Date of Award

Winter 2006

Document Type

Dissertation

Degree Name

Doctor of Philosophy (PhD)

Department

Engineering Management

Program/Concentration

Electrical Engineering

Committee Director

Oscar R. Gonzalez

Committee Member

Victor A. Carreno

Committee Member

N. Rao Chaganty

Committee Member

W. Steven Gray

Committee Member

Vishnu K. Lakdawala

Abstract

In the past two decades, the number of applications that make use of supervisory algorithms to control complex continuous-time or discrete-time systems has increased steadily. Typical examples include air traffic management, digital control systems over networks, and flexible manufacturing systems. A common feature of these applications is the intermixing of the continuous dynamics of the controlled plant with the logical and discrete dynamics of the supervising algorithms. These so-called hybrid systems are the focus of much ongoing research. To improve the performance of these systems, it is important to analyze the interactions between the supervising algorithms and the plant. Few papers have studied this interaction when the plant is represented by a discrete-time system. Thus, this dissertation fixes this deficiency by addressing the following three main objectives: to introduce a new modeling framework for discrete-time stochastic hybrid systems suitable for stability analysis; to derive testable stability conditions for these models; and to demonstrate that these models are suitable to study real-world applications. To achieve the first objective, the Hybrid Jump Linear System model is introduced. Although it has many of the same modeling capabilities as other formalisms in the literature (e.g., Discrete Stochastic Hybrid Automata), it possesses the unique advantage of representing the dynamics of both the controlled plant and the supervising algorithm in the same analytical framework: stochastic difference equations. This enables the study of their joint properties such as, for example, mean square stability. The second objective is addressed by developing a collection of testable sufficient mean square stability conditions. These tests are developed by applying, successively, switched systems' techniques, singular value analysis, a second moment lifting technique, and Mark off kernel methods. The final objective is achieved by developing a hybrid jump linear system model of an AFTI-F16 flight controller deployed on a fault tolerant computer with rollback and cold-restart capabilities, and analyzing its stability properties.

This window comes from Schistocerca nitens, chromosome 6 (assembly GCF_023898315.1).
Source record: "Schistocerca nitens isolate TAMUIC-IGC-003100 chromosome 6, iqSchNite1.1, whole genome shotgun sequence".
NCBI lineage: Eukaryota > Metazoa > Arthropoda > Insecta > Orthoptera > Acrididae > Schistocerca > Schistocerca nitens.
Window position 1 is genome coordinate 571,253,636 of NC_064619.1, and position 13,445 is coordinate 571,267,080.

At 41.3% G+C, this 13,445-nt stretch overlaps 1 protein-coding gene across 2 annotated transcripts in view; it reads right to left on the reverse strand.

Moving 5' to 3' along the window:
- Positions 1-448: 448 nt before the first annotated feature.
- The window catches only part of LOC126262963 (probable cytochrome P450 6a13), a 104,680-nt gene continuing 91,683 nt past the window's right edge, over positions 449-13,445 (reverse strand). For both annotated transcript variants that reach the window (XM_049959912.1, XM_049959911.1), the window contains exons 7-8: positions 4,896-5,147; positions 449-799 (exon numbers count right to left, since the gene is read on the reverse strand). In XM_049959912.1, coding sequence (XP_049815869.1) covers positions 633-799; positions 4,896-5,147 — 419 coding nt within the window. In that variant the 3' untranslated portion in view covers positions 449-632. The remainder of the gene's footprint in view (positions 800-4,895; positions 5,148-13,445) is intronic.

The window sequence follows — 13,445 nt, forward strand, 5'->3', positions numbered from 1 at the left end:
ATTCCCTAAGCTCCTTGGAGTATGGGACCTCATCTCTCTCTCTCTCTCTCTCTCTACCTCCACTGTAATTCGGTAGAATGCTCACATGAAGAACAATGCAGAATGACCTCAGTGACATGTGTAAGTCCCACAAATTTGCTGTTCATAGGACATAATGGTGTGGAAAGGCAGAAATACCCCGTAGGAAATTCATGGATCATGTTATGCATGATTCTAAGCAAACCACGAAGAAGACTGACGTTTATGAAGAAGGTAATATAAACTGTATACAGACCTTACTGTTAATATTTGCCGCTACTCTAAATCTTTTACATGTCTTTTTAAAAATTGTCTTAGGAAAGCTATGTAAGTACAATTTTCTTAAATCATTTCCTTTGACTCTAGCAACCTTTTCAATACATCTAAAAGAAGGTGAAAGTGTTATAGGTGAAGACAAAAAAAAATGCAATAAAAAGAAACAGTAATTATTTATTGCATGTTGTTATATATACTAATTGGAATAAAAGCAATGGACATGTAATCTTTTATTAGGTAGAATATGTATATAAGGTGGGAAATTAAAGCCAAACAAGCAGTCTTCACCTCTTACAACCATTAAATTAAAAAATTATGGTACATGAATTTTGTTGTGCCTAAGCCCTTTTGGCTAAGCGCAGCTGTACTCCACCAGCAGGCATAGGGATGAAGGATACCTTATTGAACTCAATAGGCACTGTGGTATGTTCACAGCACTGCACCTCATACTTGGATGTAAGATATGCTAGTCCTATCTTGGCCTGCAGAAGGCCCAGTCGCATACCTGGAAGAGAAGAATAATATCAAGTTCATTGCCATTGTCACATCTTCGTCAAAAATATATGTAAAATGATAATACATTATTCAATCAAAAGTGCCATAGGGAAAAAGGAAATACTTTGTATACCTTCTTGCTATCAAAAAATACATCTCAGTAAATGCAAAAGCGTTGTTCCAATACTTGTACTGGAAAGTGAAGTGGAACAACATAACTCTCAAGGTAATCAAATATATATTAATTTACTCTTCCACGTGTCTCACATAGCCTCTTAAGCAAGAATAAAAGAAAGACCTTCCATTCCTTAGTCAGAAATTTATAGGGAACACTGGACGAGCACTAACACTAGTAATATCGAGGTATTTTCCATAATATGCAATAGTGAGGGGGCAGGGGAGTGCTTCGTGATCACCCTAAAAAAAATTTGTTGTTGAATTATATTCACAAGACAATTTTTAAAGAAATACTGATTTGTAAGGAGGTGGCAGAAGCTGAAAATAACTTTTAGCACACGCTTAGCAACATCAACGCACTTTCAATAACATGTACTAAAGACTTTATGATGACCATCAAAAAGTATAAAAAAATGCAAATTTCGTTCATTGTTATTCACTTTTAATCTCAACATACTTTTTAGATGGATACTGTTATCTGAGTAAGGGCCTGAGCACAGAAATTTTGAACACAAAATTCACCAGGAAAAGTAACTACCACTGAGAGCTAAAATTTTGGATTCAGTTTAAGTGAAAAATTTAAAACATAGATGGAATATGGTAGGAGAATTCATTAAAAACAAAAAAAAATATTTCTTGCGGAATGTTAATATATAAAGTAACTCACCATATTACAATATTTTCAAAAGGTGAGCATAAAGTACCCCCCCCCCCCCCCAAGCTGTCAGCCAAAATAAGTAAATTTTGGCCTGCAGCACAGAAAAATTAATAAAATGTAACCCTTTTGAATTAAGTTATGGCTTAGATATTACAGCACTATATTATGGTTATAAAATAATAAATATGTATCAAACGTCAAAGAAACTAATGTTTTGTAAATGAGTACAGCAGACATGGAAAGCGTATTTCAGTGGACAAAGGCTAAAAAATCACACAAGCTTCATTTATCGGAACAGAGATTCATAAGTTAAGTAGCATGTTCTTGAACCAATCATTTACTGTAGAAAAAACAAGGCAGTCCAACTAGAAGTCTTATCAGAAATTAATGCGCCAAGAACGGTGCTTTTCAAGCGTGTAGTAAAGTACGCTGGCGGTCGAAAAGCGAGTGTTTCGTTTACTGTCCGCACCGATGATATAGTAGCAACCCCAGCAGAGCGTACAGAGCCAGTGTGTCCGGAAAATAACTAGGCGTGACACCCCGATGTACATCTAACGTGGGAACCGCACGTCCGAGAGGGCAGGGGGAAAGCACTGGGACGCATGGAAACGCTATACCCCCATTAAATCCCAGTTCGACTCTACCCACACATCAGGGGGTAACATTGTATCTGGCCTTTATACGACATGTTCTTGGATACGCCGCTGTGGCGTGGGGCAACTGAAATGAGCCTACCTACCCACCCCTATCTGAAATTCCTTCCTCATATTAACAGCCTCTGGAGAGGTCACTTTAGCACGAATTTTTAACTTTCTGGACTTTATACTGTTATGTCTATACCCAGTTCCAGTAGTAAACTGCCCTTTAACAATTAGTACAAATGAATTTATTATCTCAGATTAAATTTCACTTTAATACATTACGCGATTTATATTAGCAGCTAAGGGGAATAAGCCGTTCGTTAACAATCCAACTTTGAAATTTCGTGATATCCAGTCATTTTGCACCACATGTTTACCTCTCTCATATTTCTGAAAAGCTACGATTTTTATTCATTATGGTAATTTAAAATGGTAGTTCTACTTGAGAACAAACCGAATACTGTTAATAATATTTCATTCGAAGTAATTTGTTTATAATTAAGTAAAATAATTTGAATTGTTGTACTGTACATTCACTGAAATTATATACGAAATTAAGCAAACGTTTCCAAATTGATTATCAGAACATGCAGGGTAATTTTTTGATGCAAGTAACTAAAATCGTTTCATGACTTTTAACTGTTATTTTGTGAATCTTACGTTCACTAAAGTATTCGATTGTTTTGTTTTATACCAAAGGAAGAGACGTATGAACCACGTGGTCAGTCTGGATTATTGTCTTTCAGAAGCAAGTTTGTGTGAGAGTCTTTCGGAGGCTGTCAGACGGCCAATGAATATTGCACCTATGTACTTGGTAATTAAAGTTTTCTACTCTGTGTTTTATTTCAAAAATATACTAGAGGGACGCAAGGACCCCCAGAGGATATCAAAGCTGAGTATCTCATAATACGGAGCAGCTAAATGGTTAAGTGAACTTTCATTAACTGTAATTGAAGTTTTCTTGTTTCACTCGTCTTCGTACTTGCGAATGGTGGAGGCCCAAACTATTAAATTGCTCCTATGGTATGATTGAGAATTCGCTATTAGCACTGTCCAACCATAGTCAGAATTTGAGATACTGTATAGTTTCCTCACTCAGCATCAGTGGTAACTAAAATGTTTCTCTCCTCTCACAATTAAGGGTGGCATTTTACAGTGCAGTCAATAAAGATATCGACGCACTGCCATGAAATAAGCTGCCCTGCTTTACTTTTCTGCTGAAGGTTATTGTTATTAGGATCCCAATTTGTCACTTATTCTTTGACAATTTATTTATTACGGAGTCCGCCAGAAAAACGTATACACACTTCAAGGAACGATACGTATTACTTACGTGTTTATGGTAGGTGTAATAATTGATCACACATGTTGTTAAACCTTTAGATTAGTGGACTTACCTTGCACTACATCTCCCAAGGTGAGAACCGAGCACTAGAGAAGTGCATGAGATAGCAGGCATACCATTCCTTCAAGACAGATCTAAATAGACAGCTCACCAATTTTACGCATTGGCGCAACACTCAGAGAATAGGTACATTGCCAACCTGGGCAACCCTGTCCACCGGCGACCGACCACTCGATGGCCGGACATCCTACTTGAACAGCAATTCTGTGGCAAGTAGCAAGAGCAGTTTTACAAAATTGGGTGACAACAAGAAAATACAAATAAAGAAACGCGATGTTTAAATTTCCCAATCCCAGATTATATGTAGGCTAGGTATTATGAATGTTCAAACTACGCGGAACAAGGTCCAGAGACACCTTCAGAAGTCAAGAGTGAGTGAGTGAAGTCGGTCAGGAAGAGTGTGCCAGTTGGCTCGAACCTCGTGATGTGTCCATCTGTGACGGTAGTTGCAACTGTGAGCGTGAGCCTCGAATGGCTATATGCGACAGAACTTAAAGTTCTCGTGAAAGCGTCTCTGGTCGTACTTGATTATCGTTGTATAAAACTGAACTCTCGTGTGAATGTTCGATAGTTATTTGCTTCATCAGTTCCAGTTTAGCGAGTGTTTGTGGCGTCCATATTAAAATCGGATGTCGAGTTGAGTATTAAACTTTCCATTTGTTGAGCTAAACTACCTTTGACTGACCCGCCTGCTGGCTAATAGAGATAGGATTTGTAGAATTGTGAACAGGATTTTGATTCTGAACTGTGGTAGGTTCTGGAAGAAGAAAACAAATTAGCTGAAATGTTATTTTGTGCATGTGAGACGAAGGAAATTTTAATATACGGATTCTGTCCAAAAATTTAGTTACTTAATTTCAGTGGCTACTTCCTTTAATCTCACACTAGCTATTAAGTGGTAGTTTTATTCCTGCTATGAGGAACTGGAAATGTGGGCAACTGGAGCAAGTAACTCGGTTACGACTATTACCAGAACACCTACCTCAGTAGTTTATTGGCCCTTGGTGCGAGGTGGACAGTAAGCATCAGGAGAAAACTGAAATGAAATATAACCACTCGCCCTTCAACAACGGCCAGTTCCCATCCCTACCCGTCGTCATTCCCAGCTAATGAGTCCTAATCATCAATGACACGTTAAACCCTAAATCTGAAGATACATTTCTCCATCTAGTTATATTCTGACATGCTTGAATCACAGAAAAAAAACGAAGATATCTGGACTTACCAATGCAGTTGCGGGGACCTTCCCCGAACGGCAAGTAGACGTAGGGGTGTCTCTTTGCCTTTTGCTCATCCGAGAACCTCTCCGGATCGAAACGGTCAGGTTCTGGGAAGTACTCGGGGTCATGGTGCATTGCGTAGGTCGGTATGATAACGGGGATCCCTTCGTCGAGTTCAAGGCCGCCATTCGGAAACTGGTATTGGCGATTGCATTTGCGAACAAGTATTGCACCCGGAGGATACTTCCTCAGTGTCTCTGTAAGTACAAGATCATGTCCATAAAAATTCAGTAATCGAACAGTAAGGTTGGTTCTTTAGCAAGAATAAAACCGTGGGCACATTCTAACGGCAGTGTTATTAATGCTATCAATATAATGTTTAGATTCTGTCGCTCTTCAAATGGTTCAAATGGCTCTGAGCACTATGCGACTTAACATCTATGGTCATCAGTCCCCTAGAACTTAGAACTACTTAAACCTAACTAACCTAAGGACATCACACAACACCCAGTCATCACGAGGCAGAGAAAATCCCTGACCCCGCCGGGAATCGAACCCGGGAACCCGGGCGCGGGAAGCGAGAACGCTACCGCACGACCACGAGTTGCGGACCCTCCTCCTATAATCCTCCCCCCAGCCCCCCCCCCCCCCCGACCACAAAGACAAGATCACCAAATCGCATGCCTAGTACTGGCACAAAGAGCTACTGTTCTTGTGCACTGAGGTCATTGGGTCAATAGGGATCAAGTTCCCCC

DOI

10.25777/genx-e078

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